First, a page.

Patience isn't something that comes easily to the uber-competitive. So a few locked-out NHLers are contemplating a way to get some games in while their labour dispute with the league awaits resolution.
Philadelphia Flyers winger Maxime Talbot and his good pal, Philly defenceman Bruno Gervais, came up a plan a few weeks ago, as they contemplated the possibility of a player lockout.
Think of it as a jumped-up version of the best from our town against the best from yours.
The idea is to hold a series of charity games pitting a team of players from Montreal against a squad mostly made up of Quebec City natives – a soft revival of Canadiens-Nordiques.
The first encounter could take place as early as next week.
"It's not a league exactly. We just sat down this summer, and started talking about what we would do if the season is delayed and this is what we came up with: Some games involving NHL players who are around the region and maybe build it up slowly from there," said Talbot, who grew up in suburban Montreal. "We want it to be competitive enough that we can stay in shape and be ready for when the season begins."
Talbot said the games would be non-contact – much like the scrimmages most locked-out players have been holding since the season was put on hold – and any gate receipts would be donated to charity.
So far, about 40 players have been approached – including Pittsburgh Penguins superstar Sidney Crosby, who played junior in Rimouski, goalie Marc-André Fleury (Penguins), Daniel Brière (Flyers), Pierre-Marc Bouchard (Minnesota Wild), David Perron (St. Louis Blues), Derick Brassard (Columbus Blue Jackets) and the David Desharnais (Canadiens).
Gervais and Talbot have set Thursday as a deadline for players to answer. Several are waiting for news from European or Russian teams before deciding.
In theory, there should be considerable take-up, at least 40 NHLers are currently in the Montreal area doing on-ice and off-ice workouts, although they may need to recruit some imports to play defence – there aren't a lot of blueliners from Quebec City.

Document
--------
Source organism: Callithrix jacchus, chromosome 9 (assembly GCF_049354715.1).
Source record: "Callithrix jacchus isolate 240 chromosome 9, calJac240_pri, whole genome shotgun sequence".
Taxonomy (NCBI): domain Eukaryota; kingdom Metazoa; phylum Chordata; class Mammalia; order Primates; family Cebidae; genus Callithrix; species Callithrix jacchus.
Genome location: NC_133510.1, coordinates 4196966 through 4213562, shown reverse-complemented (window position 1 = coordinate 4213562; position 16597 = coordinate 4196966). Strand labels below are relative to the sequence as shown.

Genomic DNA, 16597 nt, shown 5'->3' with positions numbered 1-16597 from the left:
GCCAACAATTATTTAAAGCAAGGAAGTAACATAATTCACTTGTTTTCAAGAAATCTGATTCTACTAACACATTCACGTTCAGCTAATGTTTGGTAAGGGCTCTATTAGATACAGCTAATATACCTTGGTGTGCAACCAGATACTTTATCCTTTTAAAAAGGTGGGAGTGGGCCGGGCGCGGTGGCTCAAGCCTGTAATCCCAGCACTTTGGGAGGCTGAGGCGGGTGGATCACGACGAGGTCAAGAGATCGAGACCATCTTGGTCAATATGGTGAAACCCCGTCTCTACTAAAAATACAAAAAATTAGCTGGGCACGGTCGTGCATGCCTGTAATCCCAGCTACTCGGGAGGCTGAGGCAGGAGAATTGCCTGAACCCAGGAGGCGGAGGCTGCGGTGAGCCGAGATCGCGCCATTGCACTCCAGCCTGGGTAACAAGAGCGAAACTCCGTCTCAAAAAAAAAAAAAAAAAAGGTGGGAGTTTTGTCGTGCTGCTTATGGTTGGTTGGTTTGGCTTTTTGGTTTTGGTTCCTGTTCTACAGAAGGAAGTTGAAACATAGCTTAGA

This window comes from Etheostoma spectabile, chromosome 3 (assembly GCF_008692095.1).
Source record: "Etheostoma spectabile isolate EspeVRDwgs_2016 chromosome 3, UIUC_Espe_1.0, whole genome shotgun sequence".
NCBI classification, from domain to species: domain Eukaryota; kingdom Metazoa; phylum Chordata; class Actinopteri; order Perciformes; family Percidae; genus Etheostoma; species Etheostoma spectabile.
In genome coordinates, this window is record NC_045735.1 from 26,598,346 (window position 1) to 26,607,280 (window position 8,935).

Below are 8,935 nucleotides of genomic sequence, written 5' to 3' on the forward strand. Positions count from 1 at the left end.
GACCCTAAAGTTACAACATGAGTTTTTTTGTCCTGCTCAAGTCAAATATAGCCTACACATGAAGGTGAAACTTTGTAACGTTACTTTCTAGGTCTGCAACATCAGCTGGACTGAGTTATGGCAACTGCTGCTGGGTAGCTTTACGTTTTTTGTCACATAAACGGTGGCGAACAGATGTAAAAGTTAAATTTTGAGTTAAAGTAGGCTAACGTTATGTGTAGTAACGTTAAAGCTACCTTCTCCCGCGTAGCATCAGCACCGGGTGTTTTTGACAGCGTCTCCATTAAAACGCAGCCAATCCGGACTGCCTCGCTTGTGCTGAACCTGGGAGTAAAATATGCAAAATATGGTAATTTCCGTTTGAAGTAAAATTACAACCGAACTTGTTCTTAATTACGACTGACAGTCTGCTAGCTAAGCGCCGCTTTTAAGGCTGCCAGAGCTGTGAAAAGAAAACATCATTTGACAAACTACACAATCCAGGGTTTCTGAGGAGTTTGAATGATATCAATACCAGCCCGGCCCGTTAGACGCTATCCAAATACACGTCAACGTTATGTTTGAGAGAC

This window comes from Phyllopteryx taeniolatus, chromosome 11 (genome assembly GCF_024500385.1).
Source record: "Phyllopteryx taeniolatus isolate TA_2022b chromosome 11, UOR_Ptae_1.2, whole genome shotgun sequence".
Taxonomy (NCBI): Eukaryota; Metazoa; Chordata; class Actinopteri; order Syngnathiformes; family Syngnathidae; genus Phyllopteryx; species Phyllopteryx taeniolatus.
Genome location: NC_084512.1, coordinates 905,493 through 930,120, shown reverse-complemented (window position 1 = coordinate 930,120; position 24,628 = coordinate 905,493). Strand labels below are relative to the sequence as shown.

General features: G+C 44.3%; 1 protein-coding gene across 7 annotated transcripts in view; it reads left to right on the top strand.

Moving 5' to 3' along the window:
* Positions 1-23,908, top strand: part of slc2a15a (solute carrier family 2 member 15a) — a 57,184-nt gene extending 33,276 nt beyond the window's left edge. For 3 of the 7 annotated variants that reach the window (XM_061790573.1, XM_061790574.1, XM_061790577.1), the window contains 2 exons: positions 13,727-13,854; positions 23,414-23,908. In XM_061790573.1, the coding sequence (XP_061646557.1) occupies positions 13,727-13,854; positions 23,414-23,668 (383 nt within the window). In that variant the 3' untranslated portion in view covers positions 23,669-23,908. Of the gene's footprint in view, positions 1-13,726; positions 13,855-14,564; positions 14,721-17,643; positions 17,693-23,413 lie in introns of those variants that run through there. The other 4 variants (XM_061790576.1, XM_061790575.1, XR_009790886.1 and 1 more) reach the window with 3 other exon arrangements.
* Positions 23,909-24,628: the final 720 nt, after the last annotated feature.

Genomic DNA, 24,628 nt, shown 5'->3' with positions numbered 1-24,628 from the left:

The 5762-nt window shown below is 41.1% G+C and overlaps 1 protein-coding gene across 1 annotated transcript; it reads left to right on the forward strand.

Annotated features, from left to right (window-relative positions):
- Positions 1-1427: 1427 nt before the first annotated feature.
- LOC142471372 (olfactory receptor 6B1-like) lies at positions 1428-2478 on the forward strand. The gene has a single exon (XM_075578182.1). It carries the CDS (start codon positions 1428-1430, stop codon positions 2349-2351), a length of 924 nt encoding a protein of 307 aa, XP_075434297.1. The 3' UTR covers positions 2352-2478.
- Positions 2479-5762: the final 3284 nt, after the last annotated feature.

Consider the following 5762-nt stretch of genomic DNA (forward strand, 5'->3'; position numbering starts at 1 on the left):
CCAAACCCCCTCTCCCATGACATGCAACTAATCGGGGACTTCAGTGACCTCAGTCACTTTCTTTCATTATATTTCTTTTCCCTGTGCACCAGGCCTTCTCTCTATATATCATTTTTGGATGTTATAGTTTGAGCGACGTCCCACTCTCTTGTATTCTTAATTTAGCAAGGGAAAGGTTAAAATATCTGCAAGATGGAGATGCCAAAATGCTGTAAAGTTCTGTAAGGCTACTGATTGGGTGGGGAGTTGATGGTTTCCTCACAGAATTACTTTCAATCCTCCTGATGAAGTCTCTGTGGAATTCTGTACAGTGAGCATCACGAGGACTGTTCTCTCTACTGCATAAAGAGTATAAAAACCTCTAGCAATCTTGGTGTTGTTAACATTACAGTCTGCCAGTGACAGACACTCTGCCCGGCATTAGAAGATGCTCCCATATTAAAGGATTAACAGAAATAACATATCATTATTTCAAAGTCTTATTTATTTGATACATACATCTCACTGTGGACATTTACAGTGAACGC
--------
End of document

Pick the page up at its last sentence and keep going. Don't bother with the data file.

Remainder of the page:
"I hope they let me come and play," Habs defenceman Josh Gorges joked. "It's a great idea, it's a great way to keep us playing. Hopefully, we get to some spots where people can come out and watch."
Gervais said he and Talbot have tentatively booked an arena and a skate sharpener for Sept. 27 – he won't say which one just yet – and if that game comes off, they would be prepared to do a barnstorming tour of the province.
But none of this will happen, Gervais said, unless a sufficient number of players commits to playing the games in Quebec over the next month or two.
"We don't want to end up in Drummondville one night with only six guys on the ice – we'd probably have to start juggling or throw a lion out there just to give a decent show," the former New York Islanders/Tampa Bay Lightning rearguard said with a laugh.
With groups of players twiddling their thumbs in other markets, perhaps the concept of geographically-chosen teams of NHLers could be expanded. Gervais joked he might hit up former Tampa teammate Steven Stamkos to see if they could arrange something with the dozens of Toronto-based NHLers.
Several locked-out members of the Ottawa Senators would be keen as well.
"I was talking to [Wild forward] Zach Parise at the player meeting last week in New York, and he was saying they could put together two teams easily," Gervais said. "I'm not saying we're all going to fly to Minnesota next week, but I could see how you could do a little tournament."